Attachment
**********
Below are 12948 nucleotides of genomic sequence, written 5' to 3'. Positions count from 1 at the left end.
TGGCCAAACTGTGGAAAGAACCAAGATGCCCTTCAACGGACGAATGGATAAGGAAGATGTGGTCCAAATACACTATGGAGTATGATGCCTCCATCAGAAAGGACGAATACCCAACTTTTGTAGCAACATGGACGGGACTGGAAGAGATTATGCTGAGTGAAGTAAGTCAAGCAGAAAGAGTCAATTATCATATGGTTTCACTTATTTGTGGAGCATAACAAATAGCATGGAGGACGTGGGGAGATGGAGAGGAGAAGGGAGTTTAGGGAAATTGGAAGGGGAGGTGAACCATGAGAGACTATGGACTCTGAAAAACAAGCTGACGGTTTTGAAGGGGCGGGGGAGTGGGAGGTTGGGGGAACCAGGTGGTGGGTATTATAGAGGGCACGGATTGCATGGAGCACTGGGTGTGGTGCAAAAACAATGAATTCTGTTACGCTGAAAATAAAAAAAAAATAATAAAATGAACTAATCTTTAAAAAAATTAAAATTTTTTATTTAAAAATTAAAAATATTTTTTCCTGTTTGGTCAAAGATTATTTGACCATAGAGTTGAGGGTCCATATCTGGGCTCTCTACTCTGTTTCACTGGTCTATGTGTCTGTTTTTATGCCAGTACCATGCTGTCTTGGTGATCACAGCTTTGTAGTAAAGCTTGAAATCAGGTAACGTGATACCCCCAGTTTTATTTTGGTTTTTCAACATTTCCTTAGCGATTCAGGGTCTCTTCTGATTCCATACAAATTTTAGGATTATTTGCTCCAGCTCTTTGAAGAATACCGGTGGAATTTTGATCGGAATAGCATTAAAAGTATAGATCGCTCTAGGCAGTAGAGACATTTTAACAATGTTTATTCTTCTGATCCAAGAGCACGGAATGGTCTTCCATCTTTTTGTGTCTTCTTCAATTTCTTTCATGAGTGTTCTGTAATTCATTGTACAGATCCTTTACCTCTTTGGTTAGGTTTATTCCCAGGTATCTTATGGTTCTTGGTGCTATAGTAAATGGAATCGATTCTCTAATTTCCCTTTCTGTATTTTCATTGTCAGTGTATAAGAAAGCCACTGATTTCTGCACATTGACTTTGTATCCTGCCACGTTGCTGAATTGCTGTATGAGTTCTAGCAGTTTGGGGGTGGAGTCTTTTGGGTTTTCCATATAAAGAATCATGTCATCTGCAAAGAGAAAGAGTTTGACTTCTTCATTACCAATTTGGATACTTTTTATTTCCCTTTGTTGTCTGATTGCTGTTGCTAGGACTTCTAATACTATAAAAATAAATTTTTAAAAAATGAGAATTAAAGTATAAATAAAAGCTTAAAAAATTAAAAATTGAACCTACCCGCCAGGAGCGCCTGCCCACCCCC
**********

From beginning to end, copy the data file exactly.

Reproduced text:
Below are 12948 nucleotides of genomic sequence, written 5' to 3'. Positions count from 1 at the left end.
TGGCCAAACTGTGGAAAGAACCAAGATGCCCTTCAACGGACGAATGGATAAGGAAGATGTGGTCCAAATACACTATGGAGTATGATGCCTCCATCAGAAAGGACGAATACCCAACTTTTGTAGCAACATGGACGGGACTGGAAGAGATTATGCTGAGTGAAGTAAGTCAAGCAGAAAGAGTCAATTATCATATGGTTTCACTTATTTGTGGAGCATAACAAATAGCATGGAGGACGTGGGGAGATGGAGAGGAGAAGGGAGTTTAGGGAAATTGGAAGGGGAGGTGAACCATGAGAGACTATGGACTCTGAAAAACAAGCTGACGGTTTTGAAGGGGCGGGGGAGTGGGAGGTTGGGGGAACCAGGTGGTGGGTATTATAGAGGGCACGGATTGCATGGAGCACTGGGTGTGGTGCAAAAACAATGAATTCTGTTACGCTGAAAATAAAAAAAAAATAATAAAATGAACTAATCTTTAAAAAAATTAAAATTTTTTATTTAAAAATTAAAAATATTTTTTCCTGTTTGGTCAAAGATTATTTGACCATAGAGTTGAGGGTCCATATCTGGGCTCTCTACTCTGTTTCACTGGTCTATGTGTCTGTTTTTATGCCAGTACCATGCTGTCTTGGTGATCACAGCTTTGTAGTAAAGCTTGAAATCAGGTAACGTGATACCCCCAGTTTTATTTTGGTTTTTCAACATTTCCTTAGCGATTCAGGGTCTCTTCTGATTCCATACAAATTTTAGGATTATTTGCTCCAGCTCTTTGAAGAATACCGGTGGAATTTTGATCGGAATAGCATTAAAAGTATAGATCGCTCTAGGCAGTAGAGACATTTTAACAATGTTTATTCTTCTGATCCAAGAGCACGGAATGGTCTTCCATCTTTTTGTGTCTTCTTCAATTTCTTTCATGAGTGTTCTGTAATTCATTGTACAGATCCTTTACCTCTTTGGTTAGGTTTATTCCCAGGTATCTTATGGTTCTTGGTGCTATAGTAAATGGAATCGATTCTCTAATTTCCCTTTCTGTATTTTCATTGTCAGTGTATAAGAAAGCCACTGATTTCTGCACATTGACTTTGTATCCTGCCACGTTGCTGAATTGCTGTATGAGTTCTAGCAGTTTGGGGGTGGAGTCTTTTGGGTTTTCCATATAAAGAATCATGTCATCTGCAAAGAGAAAGAGTTTGACTTCTTCATTACCAATTTGGATACTTTTTATTTCCCTTTGTTGTCTGATTGCTGTTGCTAGGACTTCTAATACTATAAAAATAAATTTTTAAAAAATGAGAATTAAAGTATAAATAAAAGCTTAAAAAATTAAAAATTGAACCTACCCGCCAGGAGCGCCTGCCCACCCCC